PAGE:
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NASCAR Announces Next Gen Updates Starting at Atlanta

Multiple safety updates have been made to the NASCAR Cup Series’ Next Gen car starting at Atlanta Motor Speedway, NASCAR announced June 8.

A new front-clip structure meant to create a larger crush zone for prospective impacts has been revealed.

Additionally, a steel plate is being added to the right side as an added cushion against impact.

“We’ve taken a lot of the steel structural members and removed material from key elements to make this structure less stiff,” Dr. John Patalak, vp safety engineering at NASCAR, said. “We have slots on both sides, we have deleted some cross members between the upright mounts and we’ve treated some of the areas down low that are some of the first to contact the wall on the front clip.

“We’ve also added slots to this ballast container as well as some holes, and it’s all an effort to increase the amount of displacement we’re getting out of the car and to reduce the accelerations that the driver is experiencing.”

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The most recent changes come after an accident at Talladega Superspeedway between Kyle Larson and Ryan Preece.

“The right-side door bars of the center section is getting a steel plate welded to it and really what it does it’s strengthening the right-side door bars against intrusion for crashes like we saw at Talladega with the [Nos.] 5 and 41,” Patalak said. “We reconstructed that crash at a test facility and we’re pleased with the performance where we’re hanging on to everything. We still do have bent door bars but minimal intrusion and much better performance.”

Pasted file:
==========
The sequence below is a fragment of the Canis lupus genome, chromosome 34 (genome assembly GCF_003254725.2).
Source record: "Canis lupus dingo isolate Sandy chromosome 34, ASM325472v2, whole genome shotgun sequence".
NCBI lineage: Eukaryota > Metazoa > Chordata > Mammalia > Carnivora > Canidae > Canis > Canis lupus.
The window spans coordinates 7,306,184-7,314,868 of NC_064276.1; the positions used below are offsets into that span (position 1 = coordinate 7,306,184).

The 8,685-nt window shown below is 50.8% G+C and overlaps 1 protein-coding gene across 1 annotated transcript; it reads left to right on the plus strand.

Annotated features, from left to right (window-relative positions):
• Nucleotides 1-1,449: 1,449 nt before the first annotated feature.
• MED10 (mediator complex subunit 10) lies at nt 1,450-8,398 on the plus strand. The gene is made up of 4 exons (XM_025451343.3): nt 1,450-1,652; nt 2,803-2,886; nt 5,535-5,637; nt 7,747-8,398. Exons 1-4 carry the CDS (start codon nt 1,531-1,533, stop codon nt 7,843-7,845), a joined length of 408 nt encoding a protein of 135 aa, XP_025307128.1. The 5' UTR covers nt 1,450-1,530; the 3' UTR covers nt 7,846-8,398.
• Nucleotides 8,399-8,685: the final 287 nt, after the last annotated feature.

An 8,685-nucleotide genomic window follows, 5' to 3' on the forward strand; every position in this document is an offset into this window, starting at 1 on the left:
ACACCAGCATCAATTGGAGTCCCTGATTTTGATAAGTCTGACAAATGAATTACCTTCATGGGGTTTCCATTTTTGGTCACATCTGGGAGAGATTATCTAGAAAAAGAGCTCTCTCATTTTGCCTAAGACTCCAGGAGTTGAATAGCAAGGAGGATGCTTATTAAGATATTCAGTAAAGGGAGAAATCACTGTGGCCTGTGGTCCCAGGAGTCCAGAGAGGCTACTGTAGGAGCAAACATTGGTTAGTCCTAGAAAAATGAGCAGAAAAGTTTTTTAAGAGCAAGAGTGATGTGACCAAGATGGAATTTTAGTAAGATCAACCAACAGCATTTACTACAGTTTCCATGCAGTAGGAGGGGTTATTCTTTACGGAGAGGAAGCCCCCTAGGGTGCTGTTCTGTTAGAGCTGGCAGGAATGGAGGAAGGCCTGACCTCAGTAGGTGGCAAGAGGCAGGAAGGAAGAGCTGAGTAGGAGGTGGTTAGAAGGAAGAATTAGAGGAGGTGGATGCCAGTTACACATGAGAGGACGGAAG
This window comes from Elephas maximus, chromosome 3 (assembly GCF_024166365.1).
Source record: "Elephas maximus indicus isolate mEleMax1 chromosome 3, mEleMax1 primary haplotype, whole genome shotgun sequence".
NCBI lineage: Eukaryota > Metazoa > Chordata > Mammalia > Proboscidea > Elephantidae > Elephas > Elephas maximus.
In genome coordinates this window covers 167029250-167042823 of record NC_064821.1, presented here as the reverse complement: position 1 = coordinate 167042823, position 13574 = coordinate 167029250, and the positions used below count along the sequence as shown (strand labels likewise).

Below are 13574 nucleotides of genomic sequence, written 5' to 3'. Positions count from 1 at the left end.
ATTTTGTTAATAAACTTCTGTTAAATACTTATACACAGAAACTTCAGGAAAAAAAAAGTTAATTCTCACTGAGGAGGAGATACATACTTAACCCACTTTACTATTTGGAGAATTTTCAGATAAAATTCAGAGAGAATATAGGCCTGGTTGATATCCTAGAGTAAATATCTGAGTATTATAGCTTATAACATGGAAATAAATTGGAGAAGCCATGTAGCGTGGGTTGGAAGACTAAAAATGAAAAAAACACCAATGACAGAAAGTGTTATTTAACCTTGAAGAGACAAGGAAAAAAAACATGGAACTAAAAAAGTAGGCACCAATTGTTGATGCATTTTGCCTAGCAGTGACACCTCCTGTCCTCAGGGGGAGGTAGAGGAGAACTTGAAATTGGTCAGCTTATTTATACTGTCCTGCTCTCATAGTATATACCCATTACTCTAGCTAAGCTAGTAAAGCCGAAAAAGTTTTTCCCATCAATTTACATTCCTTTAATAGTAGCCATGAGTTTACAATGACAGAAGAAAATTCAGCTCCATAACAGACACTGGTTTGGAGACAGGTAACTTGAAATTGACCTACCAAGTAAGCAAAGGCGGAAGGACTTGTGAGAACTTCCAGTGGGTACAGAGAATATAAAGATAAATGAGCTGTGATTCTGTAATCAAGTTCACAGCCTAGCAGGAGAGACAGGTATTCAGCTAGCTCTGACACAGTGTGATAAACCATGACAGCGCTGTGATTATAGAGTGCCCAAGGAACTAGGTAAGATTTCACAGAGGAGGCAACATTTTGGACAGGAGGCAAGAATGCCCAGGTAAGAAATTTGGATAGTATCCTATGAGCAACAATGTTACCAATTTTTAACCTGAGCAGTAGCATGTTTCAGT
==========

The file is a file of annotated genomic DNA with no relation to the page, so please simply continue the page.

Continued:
The Atlanta Cup race is set for July 9.

A full rundown and explanation of the changes can be found here.

About the author

Rutherford is the managing editor of Frontstretch, a position he gained in 2015 after serving on the editing staff for two years. At his day job, he's a journalist covering music and rock charts at Billboard. He lives in New York City, but his heart is in Ohio -- you know, like that Hawthorne Heights song.

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Bill B

I guess my only problem with all of it is that they should have waited longer to introduce the new car. You’d think they could have worked a little longer on verifying the safety of the car before rolling it out. In too many cases they are reactive and not proactive. There are a lot of weak spots on these cars both safety and parts wise.

Bobby DK

Airbags anyone? Been on many accidents and I’ve been mostly amazed by the effectiveness. Minimal times hurt more than helped.

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